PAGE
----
Lime Render, Coat 1. The mix for this was 1 part lime putty to 2 parts sand. It used about 8 x 18litre pots of lime putty. Greg and I got around 2/3rds of it done in three days, and it was finished off on September 6th - the mass participation event.
Lime Render, Coat 2. I used a 3-to-1 mix with added chopped straw. After a certain amount of experimentation, I found that the easiest way to chop straw was to sprinkle it about and the run the lawn mower over it a few times. This coat was around 10 - 15mm thick. It took 18 to 20 pots of lime putty. We did around half of it on September 6th, and the remainder over the next three days
Lime Render, Coat 3. Same mix as coat 2, but without the straw. I was planning to make this about 5mm thick, but I think it came out thicker - perhaps as much as 10mm. There was a certain amount of hard-trowelling to level, but I finished the surface by hand. About 10 pots of putty, and about 15 person-days work. I finished the rendering with Chris on September 19th, 2 weeks and 2 days after starting.
|September 12th - Jane & Harriet working on second coat|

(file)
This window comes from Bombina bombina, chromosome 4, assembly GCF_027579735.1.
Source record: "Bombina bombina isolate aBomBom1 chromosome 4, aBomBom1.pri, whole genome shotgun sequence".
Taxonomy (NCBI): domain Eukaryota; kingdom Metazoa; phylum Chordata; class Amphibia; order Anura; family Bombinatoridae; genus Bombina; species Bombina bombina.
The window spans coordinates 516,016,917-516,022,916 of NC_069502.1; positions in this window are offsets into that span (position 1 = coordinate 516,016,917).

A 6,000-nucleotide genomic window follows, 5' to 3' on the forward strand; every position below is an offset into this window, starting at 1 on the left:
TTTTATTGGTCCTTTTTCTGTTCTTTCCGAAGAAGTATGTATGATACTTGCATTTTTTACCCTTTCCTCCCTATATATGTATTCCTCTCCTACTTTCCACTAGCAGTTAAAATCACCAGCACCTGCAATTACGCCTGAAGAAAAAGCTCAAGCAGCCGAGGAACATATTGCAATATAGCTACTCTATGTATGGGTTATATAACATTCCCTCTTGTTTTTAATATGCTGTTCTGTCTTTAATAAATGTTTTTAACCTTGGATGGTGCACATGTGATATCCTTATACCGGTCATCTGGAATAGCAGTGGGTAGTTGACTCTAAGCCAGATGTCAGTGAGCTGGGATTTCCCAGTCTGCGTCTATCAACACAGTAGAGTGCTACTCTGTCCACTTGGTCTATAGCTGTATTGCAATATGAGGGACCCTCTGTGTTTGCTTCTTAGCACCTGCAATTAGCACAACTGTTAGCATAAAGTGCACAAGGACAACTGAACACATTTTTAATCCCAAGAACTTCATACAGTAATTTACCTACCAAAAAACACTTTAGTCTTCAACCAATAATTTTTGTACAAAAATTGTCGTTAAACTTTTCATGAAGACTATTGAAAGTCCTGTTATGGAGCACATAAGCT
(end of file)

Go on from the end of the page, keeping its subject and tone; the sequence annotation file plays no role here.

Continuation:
|Jane and Tessa|
|Finish coat applied to scratched body coat.|
I spent the fourth week of September having a big clear-up around the site, and getting on with some long-neglected non-building jobs. This week, September 29 - Oct 3rd, I have applied 4 coats of limewash.
|Second coat with raw umber pigment covering white first coat|
|Same colour! Wet on left, dry on right.|
The limewash is essentially the same material as the lime render. You start with lime putty, but add water instead of sand. To apply a coat of limewash is really just to wet the surface with the limewash and let it dry. It's quite different to painting: there is no tension between the surface and the paint, so can be applied very quickly. My final coat was applied in under 3 hours.